A Spanish law firm has been tasked by the country’s bishops with an independent investigation into sexual abuse by clergy.
The investigation will be conducted by a team of 18 people, including former high-ranking judges, but also specialists in psychology and representatives from the world of culture.
Heading the commission will be Javier Cremades, a lawyer who is also a member of Opus Dei. Cremades has vowed to liaise closely with the government during the investigation and rejects accusations of bias. “I am a Catholic and a member of Opus Dei, yet I am fully convinced that the Church should get to the bottom, investigate, ask for forgiveness and rectify whatever necessary,” he said, during a press conference with the head of the Spanish Bishops Conference Cardinal Juan José Omella, Archbishop of Barcelona.
Javier Cremades says the commission will be modelled on the German investigation, and will also incorporate best practices of other countries. His team will be contacting all the victims currently identified by different diocesan structures and hopes to present a report within a year.
“We will visit every diocese, see what they are doing and gather opinions and recommendations on what is going on, including in religious schools and orders”, said Cremades.
The final report will paint a picture of the situation in the Spanish Church, and include suggestions to improve its response to abuse cases. No guarantees of compensation have been made, although Cremades did say: “We are only just beginning, but could anybody think, from a legal perspective, that if we identify damages there won’t be compensation?”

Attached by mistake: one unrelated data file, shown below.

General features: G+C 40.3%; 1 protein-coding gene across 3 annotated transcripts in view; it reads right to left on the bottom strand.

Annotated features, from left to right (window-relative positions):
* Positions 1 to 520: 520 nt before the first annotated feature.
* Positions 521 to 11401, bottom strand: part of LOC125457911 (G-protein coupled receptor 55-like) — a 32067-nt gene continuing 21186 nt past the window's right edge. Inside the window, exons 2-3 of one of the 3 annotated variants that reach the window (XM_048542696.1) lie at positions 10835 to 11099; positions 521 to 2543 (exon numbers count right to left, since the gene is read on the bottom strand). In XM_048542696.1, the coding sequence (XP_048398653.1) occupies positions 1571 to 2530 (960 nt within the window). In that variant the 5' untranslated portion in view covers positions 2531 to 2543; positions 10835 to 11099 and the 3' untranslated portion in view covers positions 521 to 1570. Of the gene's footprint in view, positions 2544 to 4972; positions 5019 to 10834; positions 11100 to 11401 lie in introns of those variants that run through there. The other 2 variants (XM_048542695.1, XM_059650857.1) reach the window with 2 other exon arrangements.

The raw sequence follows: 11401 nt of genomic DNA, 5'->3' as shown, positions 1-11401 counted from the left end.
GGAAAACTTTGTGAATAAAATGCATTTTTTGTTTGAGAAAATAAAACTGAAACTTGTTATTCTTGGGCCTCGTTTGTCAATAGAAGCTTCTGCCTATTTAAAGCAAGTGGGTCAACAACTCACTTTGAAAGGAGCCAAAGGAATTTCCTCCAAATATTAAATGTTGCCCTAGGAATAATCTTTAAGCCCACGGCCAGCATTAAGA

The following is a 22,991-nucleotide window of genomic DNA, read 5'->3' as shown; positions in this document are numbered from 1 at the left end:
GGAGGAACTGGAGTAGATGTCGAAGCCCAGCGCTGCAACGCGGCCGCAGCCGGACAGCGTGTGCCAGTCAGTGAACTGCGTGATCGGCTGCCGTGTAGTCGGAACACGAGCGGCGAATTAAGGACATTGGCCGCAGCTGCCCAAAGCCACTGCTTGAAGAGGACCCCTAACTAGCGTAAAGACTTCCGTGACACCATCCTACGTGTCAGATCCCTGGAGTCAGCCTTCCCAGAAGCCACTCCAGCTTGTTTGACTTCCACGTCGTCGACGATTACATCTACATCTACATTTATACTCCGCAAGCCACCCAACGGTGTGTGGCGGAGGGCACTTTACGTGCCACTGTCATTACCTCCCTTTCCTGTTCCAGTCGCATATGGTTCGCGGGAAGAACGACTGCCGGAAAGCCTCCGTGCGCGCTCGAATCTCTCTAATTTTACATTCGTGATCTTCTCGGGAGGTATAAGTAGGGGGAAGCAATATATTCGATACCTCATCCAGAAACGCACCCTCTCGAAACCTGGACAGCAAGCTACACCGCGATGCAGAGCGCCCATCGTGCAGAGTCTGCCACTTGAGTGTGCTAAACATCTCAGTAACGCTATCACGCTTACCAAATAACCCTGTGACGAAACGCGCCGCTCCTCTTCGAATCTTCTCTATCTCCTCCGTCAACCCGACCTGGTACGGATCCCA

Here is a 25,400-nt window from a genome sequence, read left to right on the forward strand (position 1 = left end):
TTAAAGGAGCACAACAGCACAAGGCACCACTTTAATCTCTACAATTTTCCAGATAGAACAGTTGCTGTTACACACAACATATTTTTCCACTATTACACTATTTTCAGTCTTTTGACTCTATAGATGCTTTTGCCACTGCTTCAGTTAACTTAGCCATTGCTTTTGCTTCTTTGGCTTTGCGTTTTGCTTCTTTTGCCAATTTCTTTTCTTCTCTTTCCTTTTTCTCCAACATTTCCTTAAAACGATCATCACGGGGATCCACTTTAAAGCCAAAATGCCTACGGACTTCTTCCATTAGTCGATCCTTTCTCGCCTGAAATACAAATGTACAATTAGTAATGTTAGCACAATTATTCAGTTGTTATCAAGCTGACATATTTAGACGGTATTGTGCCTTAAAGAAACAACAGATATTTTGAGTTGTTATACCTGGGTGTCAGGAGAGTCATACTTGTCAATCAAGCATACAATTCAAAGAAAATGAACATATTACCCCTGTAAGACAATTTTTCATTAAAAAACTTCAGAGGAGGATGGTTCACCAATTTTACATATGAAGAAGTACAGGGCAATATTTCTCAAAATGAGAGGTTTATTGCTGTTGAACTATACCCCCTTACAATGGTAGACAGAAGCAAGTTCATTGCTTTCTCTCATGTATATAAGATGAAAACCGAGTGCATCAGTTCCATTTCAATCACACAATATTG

The Church in Spain has been accused of dragging its feet, and only setting up this commission after left-wing parties threatened to launch a parliamentary inquiry. But Cardinal Omella said, at the press conference, that the Church “wants to fulfil its obligation of social transparency, to help and compensate the victims, and to cooperate with the authorities on cases of sexual abuse that affect the Spanish Church”.
The bishop of the Canary Islands, however, has asked that the issue of sexual abuse in Spain not be seen as a Church problem. José Mazuelos asks if the current narrative is aimed at “eliminating this social scourge” or merely “lashing out at the Church”.
“Investigate everything, not just the Church”, he asks, insisting that the Church is not hiding cases. “Several people have been convicted, and they are currently in jail. The thing is, they want to show that there are more cases than actually exist. If this is all there is, then it is all there is, we’re not hiding anything”.
A member of the Spanish Government has meanwhile accused the Spanish judicial system of being complicit in coverups of sexual abuse by clergy. Victoria Rosell, state delegate for Gender Violence in Spain, who left her position as a judge to run for office with the far-left Podemos party, told a news programme that she had experienced pressure to dismiss such cases, with veiled threats such as “you know what to expect if you proceed”.